The Minnesota Daily, September 28, 2006

posted Nov 26, 2008, 3:47 PM by Stephanie Hankerson   [ updated Nov 26, 2008, 3:48 PM by Unknown user ]

"Some residents getting hot water via solar power"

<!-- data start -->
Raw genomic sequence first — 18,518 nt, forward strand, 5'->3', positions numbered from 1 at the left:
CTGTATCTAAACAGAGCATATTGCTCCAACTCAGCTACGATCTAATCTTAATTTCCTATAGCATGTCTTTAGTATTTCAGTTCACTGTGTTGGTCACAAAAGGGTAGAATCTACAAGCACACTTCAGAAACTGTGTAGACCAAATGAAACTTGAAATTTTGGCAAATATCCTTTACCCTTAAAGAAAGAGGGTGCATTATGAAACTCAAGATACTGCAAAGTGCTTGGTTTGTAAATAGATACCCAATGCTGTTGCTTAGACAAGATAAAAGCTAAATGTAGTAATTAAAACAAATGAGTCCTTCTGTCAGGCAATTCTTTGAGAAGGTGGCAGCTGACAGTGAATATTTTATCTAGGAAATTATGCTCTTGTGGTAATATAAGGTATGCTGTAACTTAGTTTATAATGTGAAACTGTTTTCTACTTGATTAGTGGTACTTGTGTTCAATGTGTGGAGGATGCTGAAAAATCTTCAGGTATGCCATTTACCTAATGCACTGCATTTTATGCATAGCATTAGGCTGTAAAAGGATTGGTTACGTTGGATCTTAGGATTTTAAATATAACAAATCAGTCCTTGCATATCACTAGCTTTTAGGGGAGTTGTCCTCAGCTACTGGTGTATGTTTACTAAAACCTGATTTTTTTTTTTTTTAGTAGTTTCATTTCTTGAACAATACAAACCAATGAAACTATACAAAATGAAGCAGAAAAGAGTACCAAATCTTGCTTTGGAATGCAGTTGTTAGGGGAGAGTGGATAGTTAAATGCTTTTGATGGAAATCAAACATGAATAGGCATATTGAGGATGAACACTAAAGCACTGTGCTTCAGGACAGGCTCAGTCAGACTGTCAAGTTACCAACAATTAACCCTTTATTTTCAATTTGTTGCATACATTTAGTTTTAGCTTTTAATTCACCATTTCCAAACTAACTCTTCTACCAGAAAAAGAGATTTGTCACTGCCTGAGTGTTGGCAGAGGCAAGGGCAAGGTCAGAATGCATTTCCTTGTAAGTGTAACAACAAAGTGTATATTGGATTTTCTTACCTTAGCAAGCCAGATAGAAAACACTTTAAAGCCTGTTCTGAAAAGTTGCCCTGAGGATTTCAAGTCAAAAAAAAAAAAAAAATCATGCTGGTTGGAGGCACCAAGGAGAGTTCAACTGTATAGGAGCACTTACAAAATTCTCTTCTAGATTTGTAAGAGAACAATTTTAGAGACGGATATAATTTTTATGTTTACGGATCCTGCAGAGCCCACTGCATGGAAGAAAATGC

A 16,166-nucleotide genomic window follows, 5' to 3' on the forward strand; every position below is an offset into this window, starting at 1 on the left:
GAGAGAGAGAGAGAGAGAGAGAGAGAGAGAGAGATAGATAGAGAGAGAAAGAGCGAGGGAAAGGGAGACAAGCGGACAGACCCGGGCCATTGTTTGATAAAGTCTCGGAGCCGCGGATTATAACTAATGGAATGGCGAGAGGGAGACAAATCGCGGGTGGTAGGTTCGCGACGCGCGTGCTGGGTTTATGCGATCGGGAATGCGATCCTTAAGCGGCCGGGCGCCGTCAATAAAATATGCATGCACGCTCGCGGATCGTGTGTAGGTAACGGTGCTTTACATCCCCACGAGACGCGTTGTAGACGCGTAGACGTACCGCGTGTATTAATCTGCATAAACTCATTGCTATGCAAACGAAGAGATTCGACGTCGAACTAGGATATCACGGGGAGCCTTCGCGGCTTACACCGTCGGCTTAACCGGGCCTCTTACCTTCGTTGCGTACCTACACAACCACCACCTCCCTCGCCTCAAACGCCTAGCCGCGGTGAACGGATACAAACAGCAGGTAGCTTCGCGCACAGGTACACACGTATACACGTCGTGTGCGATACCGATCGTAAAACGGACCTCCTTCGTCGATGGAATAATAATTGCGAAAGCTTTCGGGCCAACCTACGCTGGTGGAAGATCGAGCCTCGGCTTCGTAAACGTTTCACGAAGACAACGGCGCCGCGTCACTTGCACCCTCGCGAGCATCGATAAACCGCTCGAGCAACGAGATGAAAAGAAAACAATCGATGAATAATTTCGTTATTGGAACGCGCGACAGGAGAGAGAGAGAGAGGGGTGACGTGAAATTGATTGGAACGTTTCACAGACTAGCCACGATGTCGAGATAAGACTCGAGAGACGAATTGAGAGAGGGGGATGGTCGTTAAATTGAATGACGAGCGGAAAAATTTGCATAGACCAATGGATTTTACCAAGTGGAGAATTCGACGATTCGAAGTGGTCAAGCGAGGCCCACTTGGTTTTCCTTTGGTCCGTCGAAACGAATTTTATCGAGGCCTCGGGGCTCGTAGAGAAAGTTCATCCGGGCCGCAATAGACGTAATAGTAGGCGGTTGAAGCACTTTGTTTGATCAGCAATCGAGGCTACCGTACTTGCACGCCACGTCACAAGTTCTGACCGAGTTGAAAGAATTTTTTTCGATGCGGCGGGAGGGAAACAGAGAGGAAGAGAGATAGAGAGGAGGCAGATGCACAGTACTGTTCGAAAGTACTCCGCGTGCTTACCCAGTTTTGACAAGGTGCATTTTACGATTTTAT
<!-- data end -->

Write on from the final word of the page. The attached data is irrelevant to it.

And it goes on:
The solar-powered hot water heater systems cost participants $6,000 each. – Every bright and sunny morning, Connie Sullivan knows she's saving money. Sullivan, one of 19 participants in the Southeast Como Improvement Association's Solar Pilot Project, had her solar-powered water heater installed two weeks ago and is the first person in the project to have a fully functional system. Although Sullivan doesn't completely understand the science of how her system works, she - like many other participants - said she knows it's going to save money on her natural gas bill and is harmless to the environment. Sullivan, who lives in the Southeast Como Neighborhood, said the city put up many speed bumps in the process, including requiring her roof to be reinforced to have the solar panels installed. The reinforcement cost her $2,500, Sullivan said, but she's making up for it. Sullivan received a discount on her system as well as a $2,000 tax credit from the federal government for being part of the project. The systems were purchased in bulk from Innovative Power Systems, and cost each participant $6,000. "This hot water I get from this system is free, and when gas gets expensive I will still have hot water while other people will have to take lukewarm showers," Sullivan said. Justin Eibenholzl, Environmental Coordinator at Southeast Como Improvement Association, launched the project in August 2005 because of its benefits to the environment. Eibenholz said the system is equivalent to planting 75 trees over a lifetime because of how cleanly the system runs. In the system, the normal water heater becomes a backup to the solar-powered water heater, which is much bigger and stores 80 gallons of solar-heated water. The water is heated through the sun's energy by using solar panels placed on the roof of the house. Sullivan said her main attraction to the system was that it was environmentally friendly. "I wanted to use less natural gas: The less I use, the better I feel," she said. . . (The Minnesota Daily, September 28, 2006)
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